Events have been held across the country today to commemorate the 77th anniversary of the Battle of Britain.
Four veterans attended a service of Thanksgiving and Rededication at Westminster Abbey and, as they left received a standing ovation.
The air battle over southern England in 1940 convinced Hitler not to invade Britain, and marked a turning point in the Second World War.
The Prince of Wales, Patron of the Battle of Britain Fighter Association attended the service to mark the 77th Anniversary of the Battle of Britain.
He was joined by the Duchess of Cornwall, closely followed by Prime Minister Theresa May and leader of the opposition Jeremy Corbyn.
After the service the Prince of Wales and the Duchess of Cornwall joined a reception with Veterans and their families at Church House, Westminster, London.
The annual service marks the remarkable victory, and loss of life, by Royal Air Force pilots and aircrew during the Battle of Britain in 1940.
It was during this week, 77 years ago, that the RAF’s Fighter Command repelled a massive Luftwaffe assault in the skies over southern England – effectively ending Hitler’s plans to invade Britain.
The Battle of Britain was the first major campaign to be fought entirely in the skies.
When the battle was over 544 RAF pilots and aircrew were dead.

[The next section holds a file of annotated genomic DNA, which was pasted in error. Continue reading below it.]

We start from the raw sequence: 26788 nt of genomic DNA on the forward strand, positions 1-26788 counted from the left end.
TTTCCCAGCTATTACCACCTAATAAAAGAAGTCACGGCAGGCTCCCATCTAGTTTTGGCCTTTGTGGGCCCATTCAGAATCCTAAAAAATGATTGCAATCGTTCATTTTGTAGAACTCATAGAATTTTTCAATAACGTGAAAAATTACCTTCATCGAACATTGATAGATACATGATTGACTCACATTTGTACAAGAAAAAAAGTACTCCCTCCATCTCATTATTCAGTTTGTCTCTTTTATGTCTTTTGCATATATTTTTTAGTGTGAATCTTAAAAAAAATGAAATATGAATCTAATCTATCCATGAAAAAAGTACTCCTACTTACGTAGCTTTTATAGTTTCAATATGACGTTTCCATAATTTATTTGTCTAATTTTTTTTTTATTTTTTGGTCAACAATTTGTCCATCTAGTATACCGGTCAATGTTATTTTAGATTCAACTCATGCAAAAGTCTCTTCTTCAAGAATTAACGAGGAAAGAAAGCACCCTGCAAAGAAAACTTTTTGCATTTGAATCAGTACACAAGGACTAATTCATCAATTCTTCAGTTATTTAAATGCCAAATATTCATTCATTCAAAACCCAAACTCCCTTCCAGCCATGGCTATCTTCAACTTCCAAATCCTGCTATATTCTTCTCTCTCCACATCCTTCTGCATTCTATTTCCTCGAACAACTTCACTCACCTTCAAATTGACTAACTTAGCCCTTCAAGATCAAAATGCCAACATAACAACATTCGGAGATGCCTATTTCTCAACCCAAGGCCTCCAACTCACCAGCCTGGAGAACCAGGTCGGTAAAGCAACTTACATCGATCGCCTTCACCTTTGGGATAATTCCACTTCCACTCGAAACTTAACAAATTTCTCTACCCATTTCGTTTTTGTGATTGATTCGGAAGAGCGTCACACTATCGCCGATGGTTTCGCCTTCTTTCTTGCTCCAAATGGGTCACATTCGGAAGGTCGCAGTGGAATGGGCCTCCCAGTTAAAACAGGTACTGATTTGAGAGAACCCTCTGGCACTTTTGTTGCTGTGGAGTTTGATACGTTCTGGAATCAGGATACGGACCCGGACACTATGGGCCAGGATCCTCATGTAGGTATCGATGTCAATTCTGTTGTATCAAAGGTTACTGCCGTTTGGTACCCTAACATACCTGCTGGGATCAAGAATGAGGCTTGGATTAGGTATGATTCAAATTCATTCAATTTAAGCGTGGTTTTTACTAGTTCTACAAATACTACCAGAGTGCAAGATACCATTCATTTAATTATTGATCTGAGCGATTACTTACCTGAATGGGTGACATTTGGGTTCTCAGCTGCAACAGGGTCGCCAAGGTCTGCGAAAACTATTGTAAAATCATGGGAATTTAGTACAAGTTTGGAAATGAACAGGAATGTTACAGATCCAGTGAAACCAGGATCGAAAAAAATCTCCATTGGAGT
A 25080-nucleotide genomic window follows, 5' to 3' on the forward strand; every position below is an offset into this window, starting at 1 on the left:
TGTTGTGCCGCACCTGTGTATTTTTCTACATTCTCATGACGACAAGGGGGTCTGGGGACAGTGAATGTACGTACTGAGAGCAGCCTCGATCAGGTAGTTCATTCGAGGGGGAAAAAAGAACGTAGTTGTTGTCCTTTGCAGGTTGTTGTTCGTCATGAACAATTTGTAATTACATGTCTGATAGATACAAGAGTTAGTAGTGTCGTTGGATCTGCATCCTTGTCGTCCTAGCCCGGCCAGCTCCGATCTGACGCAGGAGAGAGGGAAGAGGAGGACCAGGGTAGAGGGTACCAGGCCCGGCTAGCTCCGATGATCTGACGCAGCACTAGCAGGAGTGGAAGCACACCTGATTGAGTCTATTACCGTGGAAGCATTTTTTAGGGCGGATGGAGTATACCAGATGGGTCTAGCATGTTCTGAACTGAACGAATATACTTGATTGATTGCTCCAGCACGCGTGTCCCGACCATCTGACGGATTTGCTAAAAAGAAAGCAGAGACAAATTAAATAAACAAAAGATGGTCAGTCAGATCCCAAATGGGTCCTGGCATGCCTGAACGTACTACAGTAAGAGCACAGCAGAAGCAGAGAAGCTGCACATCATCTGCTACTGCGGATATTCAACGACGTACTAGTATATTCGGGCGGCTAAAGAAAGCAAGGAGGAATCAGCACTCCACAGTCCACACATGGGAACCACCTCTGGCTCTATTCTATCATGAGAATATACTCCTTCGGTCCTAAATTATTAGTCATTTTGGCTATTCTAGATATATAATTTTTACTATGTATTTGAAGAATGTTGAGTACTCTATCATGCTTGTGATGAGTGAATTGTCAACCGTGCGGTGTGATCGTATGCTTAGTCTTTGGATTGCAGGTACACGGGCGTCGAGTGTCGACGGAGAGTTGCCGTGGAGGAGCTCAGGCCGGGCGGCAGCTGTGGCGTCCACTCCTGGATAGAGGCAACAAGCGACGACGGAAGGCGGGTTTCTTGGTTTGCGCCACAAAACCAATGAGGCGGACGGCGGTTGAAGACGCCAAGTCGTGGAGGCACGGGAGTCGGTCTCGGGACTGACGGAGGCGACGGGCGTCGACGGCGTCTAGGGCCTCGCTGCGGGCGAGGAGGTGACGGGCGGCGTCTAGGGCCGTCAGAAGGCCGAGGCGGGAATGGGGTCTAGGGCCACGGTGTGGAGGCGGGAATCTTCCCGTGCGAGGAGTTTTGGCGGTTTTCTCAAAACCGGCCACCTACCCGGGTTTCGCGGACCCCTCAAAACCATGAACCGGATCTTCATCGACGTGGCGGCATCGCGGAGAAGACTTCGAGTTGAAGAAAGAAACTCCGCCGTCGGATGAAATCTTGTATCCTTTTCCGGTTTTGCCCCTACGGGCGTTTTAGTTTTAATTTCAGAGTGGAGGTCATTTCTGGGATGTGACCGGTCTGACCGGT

It was Churchill who said on 20 August 1940: "The gratitude of every home in our Island, in our Empire, and indeed throughout the world, goes out to the British airmen who, undaunted by odds, unwearied in their constant challenge and mortal danger, are turning the tide of the World War by their prowess and by their devotion.
"Never in the field of human conflict was so much owed by so many to so few."
The conflict brought together a truly multinational force: 2,334 British, 33 Australians, 29 Belgians, 98 Canadians, 88 Czechoslovakians, 13 French, 10 Irish, 1 Jamaican, 1 Newfoundlander, 126 New Zealanders, 145 Poles, 3 Rhodesians, 25 South Africans and 11 Americans.
The Battle of Britain, as it became known, involved three thousand men, who Winston Churchill referred to as “the few”.
But the country did not stand alone, with nearly six hundred pilots coming from all over the commonwealth and occupied Europe, including two Polish fighter squadrons.
On the ground, they were supported by “the many”, one and a half million volunteers who manned observation posts, fired air defence guns and worked in factories churning out aircraft and ammunition.
The average age of a Battle of Britain pilot was just twenty, and only around twelve veterans from the Battle are still alive.